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School board reviews possible budget reductions

In preparation for the possibility that the April levy measure fails, School Board members are beginning the process of planning how to handle a forecasted deficit of $11.7 million for next school year.


After the three proposed levy measures failed in February, board members listened to community members and weighed their requests against the district’s need to be able to pay for current staff members and programs. Voters in the Tahoma School District will consider in the April 24 election whether to approve a two-year replacement operations levy of $1.50 per $1,000 of assessed value, which would collect $10.7 million the first year and $11.8 million the second year. If the levy passes, the district’s budget will be close to balanced.


The district will end this year with about $14.8 million in reserve funds, but could drain those to $3.2 million to cover the deficit next year, which would be about 3.3 percent of the general fund. Finance Director Lori Cloud said she recommends that the board not allow the reserve fund to dip below $8 million, or about 8 percent.


Deciding where to cut in order to make up for the lost levy dollars is a huge task, Board President Mary Jane Glaser said, during a work-study session on Tuesday, March 6.


Board member Didem Pierson agreed: “Just asking the questions is hard.”


Although the failed technology levy and bus levy are still needed, the School Board prioritized the operations levy. They also decided to create two citizen oversight committees: one for general levy funds, and one specific to spending of technology levy dollars.


At the March 6 meeting, Cloud shared reports with the board that examine revenue, expenditures, the fund balance, and predicted deficits that will occur if the levy fails. The expenditures are each based on continuing programs and retaining current staff. To see the reports, follow the links at the bottom of this article.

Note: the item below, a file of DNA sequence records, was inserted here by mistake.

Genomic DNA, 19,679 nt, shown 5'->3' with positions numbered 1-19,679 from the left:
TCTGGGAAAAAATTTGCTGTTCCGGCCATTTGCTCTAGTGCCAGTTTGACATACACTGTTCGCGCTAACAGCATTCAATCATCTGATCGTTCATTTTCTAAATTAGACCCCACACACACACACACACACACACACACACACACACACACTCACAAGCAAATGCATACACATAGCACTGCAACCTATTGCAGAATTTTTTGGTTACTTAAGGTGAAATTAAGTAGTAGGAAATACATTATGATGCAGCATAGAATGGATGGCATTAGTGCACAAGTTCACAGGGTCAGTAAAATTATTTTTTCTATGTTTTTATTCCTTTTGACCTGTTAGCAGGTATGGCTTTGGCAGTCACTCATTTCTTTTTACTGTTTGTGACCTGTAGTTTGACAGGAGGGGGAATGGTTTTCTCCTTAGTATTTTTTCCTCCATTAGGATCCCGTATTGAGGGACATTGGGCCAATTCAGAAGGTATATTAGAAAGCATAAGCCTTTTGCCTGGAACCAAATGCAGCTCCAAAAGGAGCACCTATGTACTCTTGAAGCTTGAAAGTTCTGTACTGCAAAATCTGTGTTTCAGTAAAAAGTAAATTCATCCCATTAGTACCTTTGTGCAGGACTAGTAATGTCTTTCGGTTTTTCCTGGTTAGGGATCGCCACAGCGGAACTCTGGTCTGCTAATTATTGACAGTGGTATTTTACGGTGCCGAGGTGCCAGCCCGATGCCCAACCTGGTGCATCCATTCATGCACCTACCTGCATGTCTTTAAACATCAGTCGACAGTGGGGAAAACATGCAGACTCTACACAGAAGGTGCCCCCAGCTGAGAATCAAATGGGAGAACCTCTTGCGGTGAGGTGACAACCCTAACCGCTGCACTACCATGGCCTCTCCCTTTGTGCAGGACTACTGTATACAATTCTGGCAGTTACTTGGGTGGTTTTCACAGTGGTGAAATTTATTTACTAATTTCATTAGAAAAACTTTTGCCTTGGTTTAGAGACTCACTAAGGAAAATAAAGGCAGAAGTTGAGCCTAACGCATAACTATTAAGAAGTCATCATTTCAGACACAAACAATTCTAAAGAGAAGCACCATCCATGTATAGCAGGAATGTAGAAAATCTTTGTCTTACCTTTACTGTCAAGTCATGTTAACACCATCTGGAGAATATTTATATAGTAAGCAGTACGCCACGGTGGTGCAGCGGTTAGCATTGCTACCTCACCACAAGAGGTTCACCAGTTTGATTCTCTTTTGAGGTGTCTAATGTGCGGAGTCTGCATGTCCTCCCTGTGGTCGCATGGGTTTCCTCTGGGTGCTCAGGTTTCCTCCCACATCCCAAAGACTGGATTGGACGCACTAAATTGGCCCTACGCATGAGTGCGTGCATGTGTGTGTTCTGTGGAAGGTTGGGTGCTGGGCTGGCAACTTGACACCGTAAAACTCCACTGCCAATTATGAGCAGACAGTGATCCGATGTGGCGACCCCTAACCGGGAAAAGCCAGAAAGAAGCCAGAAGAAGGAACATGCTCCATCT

The largest portion of any school district budget is in its staff salaries and benefits; in Tahoma, it’s about 88 percent. Much of the discussion last night focused on how Tahoma can continue to employ the best teachers and staff members possible for its students.


“This is where the business model does not work for schools: Do you want the principal to hire the best teacher they can find, or the cheapest teacher they can find, when they’re hiring your child’s teacher?” Superintendent Rob Morrow asked. “Why did we choose to do $1.50 (per $1,000)? We want to be able to pay and retain our quality staff here, and TRI (Time, Responsibility and Incentive) dollars are still going to be part of the salary package that we have. … McCleary is not covering the total cost of what it’s going to cost to do business in our school districts, just from the teacher pay standpoint.”


Classified salaries were also discussed. The district is in the third year of a five-year contract designed to bring classified salaries up to the average of surrounding districts. Before the contract began, Tahoma’s classified members’ pay was the 16th lowest out of 17 surrounding districts. Board members said that they are very worried at the prospect of needing to cut classified staff members such as paraeducators who help provide small group reading support, safety positions such as crossing guards and other roles that directly affect students.


These programs and staff positions are not fully funded by state and federal dollars and among options that the board members will consider cutting in order to balance the budget if the levy fails:


  • Special education is supplemented through local levy funds. Estimated unfunded cost: $5.3 million.